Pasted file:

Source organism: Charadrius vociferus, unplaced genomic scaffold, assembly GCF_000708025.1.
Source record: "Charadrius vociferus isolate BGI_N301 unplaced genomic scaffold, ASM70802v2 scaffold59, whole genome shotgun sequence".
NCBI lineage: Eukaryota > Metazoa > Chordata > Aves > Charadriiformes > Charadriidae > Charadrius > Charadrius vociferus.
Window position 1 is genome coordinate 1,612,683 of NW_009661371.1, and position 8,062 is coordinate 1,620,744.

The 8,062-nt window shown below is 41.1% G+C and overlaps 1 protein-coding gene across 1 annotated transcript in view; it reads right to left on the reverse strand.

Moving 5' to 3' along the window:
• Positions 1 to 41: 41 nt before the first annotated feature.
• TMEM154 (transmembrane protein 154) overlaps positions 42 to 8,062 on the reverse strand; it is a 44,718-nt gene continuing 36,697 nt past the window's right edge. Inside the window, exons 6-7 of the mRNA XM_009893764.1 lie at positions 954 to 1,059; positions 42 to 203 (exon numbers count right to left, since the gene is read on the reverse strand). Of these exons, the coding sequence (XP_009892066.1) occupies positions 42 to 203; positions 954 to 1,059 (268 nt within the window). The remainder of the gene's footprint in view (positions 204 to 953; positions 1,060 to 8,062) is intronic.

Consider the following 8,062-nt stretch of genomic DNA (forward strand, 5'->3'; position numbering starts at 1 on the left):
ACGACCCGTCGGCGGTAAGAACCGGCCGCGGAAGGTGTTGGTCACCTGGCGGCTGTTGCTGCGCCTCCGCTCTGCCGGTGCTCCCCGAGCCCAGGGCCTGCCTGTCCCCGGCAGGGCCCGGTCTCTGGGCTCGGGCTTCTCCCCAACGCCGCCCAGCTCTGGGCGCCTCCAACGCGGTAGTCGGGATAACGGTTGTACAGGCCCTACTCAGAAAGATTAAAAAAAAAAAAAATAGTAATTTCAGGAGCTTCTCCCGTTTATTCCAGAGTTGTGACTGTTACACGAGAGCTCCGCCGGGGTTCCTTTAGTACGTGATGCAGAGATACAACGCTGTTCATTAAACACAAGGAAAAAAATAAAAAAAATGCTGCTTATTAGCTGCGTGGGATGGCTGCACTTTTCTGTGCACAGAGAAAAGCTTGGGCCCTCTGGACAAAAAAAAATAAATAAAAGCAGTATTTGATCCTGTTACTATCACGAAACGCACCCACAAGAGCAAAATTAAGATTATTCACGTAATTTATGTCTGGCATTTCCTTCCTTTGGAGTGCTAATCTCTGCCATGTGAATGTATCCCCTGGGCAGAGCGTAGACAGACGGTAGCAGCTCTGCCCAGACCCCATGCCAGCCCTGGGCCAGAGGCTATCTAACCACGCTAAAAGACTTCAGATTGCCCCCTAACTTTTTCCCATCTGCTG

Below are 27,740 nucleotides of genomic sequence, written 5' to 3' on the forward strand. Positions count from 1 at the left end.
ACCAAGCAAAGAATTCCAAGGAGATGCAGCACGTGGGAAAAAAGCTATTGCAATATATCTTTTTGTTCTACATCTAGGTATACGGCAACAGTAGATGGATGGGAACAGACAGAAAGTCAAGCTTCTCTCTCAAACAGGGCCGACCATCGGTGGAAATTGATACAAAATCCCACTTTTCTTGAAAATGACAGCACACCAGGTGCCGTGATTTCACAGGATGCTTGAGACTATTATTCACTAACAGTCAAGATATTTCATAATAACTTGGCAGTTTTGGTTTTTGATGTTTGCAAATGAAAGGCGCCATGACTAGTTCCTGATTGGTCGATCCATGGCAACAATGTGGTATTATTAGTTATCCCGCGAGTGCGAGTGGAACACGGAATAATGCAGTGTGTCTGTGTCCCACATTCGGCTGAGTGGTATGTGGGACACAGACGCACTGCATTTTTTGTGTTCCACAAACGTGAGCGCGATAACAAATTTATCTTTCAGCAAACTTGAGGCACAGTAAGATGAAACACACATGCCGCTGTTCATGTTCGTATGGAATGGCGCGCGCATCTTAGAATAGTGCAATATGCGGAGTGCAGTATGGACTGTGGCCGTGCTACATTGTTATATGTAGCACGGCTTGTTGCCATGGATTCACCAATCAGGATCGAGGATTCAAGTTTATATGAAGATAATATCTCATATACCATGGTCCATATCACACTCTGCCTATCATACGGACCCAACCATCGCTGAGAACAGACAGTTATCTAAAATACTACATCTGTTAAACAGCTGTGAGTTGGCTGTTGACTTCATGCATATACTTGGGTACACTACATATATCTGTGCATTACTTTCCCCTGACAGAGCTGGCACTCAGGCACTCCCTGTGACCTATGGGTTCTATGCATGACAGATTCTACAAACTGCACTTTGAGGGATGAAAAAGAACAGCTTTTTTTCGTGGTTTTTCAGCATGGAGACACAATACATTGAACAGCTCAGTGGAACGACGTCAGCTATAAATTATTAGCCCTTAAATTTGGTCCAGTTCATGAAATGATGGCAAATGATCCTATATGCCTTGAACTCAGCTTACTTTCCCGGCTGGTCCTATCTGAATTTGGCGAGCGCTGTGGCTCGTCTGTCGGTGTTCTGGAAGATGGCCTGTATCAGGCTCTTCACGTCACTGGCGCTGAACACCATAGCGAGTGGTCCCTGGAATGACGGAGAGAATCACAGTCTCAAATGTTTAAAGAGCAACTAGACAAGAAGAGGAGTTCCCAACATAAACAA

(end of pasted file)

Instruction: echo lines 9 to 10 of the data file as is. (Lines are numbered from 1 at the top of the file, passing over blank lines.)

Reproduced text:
Consider the following 8,062-nt stretch of genomic DNA (forward strand, 5'->3'; position numbering starts at 1 on the left):
ACGACCCGTCGGCGGTAAGAACCGGCCGCGGAAGGTGTTGGTCACCTGGCGGCTGTTGCTGCGCCTCCGCTCTGCCGGTGCTCCCCGAGCCCAGGGCCTGCCTGTCCCCGGCAGGGCCCGGTCTCTGGGCTCGGGCTTCTCCCCAACGCCGCCCAGCTCTGGGCGCCTCCAACGCGGTAGTCGGGATAACGGTTGTACAGGCCCTACTCAGAAAGATTAAAAAAAAAAAAAATAGTAATTTCAGGAGCTTCTCCCGTTTATTCCAGAGTTGTGACTGTTACACGAGAGCTCCGCCGGGGTTCCTTTAGTACGTGATGCAGAGATACAACGCTGTTCATTAAACACAAGGAAAAAAATAAAAAAAATGCTGCTTATTAGCTGCGTGGGATGGCTGCACTTTTCTGTGCACAGAGAAAAGCTTGGGCCCTCTGGACAAAAAAAAATAAATAAAAGCAGTATTTGATCCTGTTACTATCACGAAACGCACCCACAAGAGCAAAATTAAGATTATTCACGTAATTTATGTCTGGCATTTCCTTCCTTTGGAGTGCTAATCTCTGCCATGTGAATGTATCCCCTGGGCAGAGCGTAGACAGACGGTAGCAGCTCTGCCCAGACCCCATGCCAGCCCTGGGCCAGAGGCTATCTAACCACGCTAAAAGACTTCAGATTGCCCCCTAACTTTTTCCCATCTGCTG